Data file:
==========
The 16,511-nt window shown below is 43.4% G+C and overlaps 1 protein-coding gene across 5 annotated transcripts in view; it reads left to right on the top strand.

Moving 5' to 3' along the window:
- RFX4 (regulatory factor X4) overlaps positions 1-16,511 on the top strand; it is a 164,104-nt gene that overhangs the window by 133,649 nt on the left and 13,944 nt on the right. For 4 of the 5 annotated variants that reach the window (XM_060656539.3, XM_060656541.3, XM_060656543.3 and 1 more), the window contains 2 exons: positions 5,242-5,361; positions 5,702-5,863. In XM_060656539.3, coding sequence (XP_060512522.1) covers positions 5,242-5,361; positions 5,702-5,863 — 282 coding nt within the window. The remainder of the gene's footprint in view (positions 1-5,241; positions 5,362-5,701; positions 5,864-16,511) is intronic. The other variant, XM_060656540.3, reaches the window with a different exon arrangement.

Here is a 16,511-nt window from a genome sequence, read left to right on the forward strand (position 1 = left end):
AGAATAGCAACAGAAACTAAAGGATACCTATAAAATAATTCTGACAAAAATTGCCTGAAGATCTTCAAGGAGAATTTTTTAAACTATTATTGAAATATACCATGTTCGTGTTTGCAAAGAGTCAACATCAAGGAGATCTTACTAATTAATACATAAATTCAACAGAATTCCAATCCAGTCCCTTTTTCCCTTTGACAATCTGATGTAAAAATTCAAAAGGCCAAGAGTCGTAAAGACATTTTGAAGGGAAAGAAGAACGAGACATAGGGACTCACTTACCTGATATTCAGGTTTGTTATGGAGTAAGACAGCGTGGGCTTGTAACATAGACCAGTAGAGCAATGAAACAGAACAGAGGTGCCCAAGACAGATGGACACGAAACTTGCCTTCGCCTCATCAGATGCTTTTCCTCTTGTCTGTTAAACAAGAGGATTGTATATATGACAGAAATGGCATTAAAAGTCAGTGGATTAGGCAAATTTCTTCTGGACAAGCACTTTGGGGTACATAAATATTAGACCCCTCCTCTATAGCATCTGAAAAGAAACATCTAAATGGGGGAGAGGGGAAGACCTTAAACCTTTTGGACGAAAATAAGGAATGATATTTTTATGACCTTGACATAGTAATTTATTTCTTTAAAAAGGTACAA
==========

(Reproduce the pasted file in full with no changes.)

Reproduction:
The 16,511-nt window shown below is 43.4% G+C and overlaps 1 protein-coding gene across 5 annotated transcripts in view; it reads left to right on the top strand.

Moving 5' to 3' along the window:
- RFX4 (regulatory factor X4) overlaps positions 1-16,511 on the top strand; it is a 164,104-nt gene that overhangs the window by 133,649 nt on the left and 13,944 nt on the right. For 4 of the 5 annotated variants that reach the window (XM_060656539.3, XM_060656541.3, XM_060656543.3 and 1 more), the window contains 2 exons: positions 5,242-5,361; positions 5,702-5,863. In XM_060656539.3, coding sequence (XP_060512522.1) covers positions 5,242-5,361; positions 5,702-5,863 — 282 coding nt within the window. The remainder of the gene's footprint in view (positions 1-5,241; positions 5,362-5,701; positions 5,864-16,511) is intronic. The other variant, XM_060656540.3, reaches the window with a different exon arrangement.

Here is a 16,511-nt window from a genome sequence, read left to right on the forward strand (position 1 = left end):
AGAATAGCAACAGAAACTAAAGGATACCTATAAAATAATTCTGACAAAAATTGCCTGAAGATCTTCAAGGAGAATTTTTTAAACTATTATTGAAATATACCATGTTCGTGTTTGCAAAGAGTCAACATCAAGGAGATCTTACTAATTAATACATAAATTCAACAGAATTCCAATCCAGTCCCTTTTTCCCTTTGACAATCTGATGTAAAAATTCAAAAGGCCAAGAGTCGTAAAGACATTTTGAAGGGAAAGAAGAACGAGACATAGGGACTCACTTACCTGATATTCAGGTTTGTTATGGAGTAAGACAGCGTGGGCTTGTAACATAGACCAGTAGAGCAATGAAACAGAACAGAGGTGCCCAAGACAGATGGACACGAAACTTGCCTTCGCCTCATCAGATGCTTTTCCTCTTGTCTGTTAAACAAGAGGATTGTATATATGACAGAAATGGCATTAAAAGTCAGTGGATTAGGCAAATTTCTTCTGGACAAGCACTTTGGGGTACATAAATATTAGACCCCTCCTCTATAGCATCTGAAAAGAAACATCTAAATGGGGGAGAGGGGAAGACCTTAAACCTTTTGGACGAAAATAAGGAATGATATTTTTATGACCTTGACATAGTAATTTATTTCTTTAAAAAGGTACAA